Despite a Supreme Court ruling banning the death penalty for mentally retarded individuals, Texas is set to execute a man with an IQ of 61 and the intellectual capacity of a seven-year-old.
Marvin Wilson, 54, is scheduled to be executed on Tuesday for the 1992 killing of a police drug informant in Beaumont. Although repeatedly-- and uncontestedly-- diagnosed as mentally retarded, and although the Supreme Court's 2002 Atkins v. Virginia ruling prohibits the execution of such individuals, Texas is planning on carrying out Wilson's death sentence because the state has simply redefined mental retardation based, shockingly, on a fictional character from a John Steinbeck novel.
Because Atkins v. Virginia permitted states a limited amount of procedural discretion, Texas devised a set of seven criteria-- the Briseno factors-- to determine which individuals convicted of capital offenses could still be executed despite their severe disabilities. In doing so, Texas ignored the overwhelming scientific and clinical consensus, as embodied by tests administered by the American Association on Intellectual and Developmental Disabilities, on what constitutes mental retardation.
Incredibly, the Briseno factors are based on the character Lennie Small from John Steinbeck's classic novel "Of Mice and Men."
"Lennie's personality is like that of a child," says a Cliffs Notes character synopsis. "He is innocent and mentally handicapped with no ability to understand abstract concepts like death... he does not mean to do the things that get him into trouble, and once he does get into trouble, he has no conscience to define his actions in terms of guilt."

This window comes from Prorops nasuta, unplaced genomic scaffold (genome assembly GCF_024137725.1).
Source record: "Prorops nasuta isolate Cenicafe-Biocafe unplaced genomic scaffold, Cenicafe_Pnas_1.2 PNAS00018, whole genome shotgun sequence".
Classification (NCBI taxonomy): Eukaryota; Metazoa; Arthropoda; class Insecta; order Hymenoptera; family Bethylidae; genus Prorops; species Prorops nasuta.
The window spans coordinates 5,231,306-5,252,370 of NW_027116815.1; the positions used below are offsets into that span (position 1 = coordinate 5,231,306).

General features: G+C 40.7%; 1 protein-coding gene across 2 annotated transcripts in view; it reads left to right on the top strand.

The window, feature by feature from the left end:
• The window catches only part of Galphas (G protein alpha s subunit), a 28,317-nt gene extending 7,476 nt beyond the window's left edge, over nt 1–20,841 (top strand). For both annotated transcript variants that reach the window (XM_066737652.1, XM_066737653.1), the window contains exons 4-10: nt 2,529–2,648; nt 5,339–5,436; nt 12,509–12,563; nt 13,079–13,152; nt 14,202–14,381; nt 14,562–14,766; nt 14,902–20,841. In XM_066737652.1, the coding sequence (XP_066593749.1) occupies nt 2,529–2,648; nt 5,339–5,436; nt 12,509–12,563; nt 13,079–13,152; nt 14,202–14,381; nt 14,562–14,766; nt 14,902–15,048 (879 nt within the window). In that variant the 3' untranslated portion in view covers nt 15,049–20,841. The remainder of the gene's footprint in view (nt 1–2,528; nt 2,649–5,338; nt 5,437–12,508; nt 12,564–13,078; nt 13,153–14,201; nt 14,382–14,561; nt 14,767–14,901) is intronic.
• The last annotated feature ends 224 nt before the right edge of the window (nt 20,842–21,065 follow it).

The Briseno factors posit that "most Texas citizens might agree that Steinbeck's Lennie should, by virtue of his lack of reasoning ability and adaptive skills, be exempt" from execution. As The Guardian points out, "by implication anyone less impaired than [Lennie] should have no constitutional protection."
Indeed, critics claim that Texas has made it nearly impossible for mentally retarded individuals to be spared from execution.
Wilson's IQ was determined to be 61. That places him in the very last percentile of the overall population, some 9 points below the retardation threshold of 70. The average IQ, by definition, is 100. It was also determined that Wilson's reading and writing level is that of a typical seven-year-old child. He cannot cut grass or use a ladder on his own or dress himself properly with matching socks and a button-up shirt. He is utterly incapable of managing his own money or directing his own life.
But the state of Texas, while not contesting Wilson's retardation, did not conduct a single cognitive assessment. No evidence was cited, nor was there any testimony requested. And despite Atkins v. Virginia, Wilson will be put to death tomorrow if the Supreme Court does not rule favorably on his petition that claims the Briseno process violates the high court's own ruling.
"If Wilson is executed on Tuesday, Texas will be rendering the US Supreme Court's Eighth Amendment prohibition on the execution of mentally retarded prisoners a prohibition in name only," Lee Kovarsky, Wilson's attorney, told the Guardian.
It wouldn't be the first time Texas has executed a mentally retarded prisoner in seemingly open defiance of the Supreme Court. Last June, Milton Mathis, who scored a 62 on the Texas Department of Corrections' own IQ exam, was killed by lethal injection for murdering two people in Houston in 1998.
But if executed, Wilson will have the dubious distinction of being the Atkins claimant with the lowest IQ to be put to death.